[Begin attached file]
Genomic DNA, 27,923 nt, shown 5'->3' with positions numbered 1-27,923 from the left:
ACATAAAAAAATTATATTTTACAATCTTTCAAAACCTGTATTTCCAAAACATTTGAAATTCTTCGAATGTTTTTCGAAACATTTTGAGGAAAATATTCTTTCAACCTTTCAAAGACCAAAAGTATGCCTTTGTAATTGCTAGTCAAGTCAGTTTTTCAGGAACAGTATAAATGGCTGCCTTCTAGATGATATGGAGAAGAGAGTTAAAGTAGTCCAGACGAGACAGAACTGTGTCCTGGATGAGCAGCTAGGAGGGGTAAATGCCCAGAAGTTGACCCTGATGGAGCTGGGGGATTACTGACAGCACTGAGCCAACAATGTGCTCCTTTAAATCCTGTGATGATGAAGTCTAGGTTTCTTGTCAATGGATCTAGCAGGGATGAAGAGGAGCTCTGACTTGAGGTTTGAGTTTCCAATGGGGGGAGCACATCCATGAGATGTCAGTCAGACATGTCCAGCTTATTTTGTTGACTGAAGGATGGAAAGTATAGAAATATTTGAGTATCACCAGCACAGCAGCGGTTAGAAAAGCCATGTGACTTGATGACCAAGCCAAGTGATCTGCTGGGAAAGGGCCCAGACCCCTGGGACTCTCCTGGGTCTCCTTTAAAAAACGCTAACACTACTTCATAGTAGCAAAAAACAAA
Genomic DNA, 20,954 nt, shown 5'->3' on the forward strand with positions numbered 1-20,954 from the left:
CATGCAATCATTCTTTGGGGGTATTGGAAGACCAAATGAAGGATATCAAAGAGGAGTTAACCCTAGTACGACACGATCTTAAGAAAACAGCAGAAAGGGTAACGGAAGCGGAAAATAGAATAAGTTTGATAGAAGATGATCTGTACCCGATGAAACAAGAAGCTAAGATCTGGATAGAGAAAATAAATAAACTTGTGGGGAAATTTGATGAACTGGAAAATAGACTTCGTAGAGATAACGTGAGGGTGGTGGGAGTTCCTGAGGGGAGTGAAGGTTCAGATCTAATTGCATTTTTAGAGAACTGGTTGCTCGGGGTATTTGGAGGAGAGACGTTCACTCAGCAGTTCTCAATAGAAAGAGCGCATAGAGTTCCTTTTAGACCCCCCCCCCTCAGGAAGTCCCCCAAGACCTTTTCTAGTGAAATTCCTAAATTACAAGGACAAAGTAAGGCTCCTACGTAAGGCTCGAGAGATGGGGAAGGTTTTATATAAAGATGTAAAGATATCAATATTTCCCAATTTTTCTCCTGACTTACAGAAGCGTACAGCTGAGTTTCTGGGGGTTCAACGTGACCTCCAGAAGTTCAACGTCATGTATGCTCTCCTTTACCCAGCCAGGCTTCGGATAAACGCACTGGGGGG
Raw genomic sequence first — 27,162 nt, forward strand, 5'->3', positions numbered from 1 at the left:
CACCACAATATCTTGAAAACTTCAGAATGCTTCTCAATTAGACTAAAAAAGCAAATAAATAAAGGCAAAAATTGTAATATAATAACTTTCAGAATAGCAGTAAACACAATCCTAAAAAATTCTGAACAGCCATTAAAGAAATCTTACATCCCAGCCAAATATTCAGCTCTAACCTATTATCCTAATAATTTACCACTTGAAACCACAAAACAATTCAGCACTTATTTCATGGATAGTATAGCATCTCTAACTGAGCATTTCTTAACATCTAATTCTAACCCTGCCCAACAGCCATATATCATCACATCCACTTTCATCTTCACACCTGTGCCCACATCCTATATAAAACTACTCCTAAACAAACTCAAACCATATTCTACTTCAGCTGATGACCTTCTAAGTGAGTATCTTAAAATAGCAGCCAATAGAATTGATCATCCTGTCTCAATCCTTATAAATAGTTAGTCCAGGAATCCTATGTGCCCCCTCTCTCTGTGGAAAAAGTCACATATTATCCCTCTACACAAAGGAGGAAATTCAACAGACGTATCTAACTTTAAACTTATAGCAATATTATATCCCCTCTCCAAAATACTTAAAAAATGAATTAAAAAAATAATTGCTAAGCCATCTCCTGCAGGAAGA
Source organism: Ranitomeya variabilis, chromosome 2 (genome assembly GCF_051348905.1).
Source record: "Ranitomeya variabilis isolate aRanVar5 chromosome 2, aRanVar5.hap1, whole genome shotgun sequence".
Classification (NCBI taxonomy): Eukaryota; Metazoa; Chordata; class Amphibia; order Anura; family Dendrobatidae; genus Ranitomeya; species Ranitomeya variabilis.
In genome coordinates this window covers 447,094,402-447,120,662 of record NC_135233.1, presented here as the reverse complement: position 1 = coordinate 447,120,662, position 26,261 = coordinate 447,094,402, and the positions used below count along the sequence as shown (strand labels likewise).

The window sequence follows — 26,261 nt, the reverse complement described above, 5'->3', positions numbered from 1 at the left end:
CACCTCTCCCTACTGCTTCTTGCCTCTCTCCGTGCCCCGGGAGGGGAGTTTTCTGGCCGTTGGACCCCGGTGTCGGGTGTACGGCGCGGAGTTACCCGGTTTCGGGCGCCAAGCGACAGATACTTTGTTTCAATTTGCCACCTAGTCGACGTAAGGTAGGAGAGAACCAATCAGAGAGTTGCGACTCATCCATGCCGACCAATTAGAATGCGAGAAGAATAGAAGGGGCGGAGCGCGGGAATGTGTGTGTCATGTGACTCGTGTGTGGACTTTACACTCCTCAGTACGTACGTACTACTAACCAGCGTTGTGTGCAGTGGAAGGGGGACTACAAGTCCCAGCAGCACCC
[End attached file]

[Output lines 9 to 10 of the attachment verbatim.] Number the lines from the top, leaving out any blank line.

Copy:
Classification (NCBI taxonomy): Eukaryota; Metazoa; Chordata; class Amphibia; order Anura; family Dendrobatidae; genus Ranitomeya; species Ranitomeya variabilis.
In genome coordinates this window covers 447,094,402-447,120,662 of record NC_135233.1, presented here as the reverse complement: position 1 = coordinate 447,120,662, position 26,261 = coordinate 447,094,402, and the positions used below count along the sequence as shown (strand labels likewise).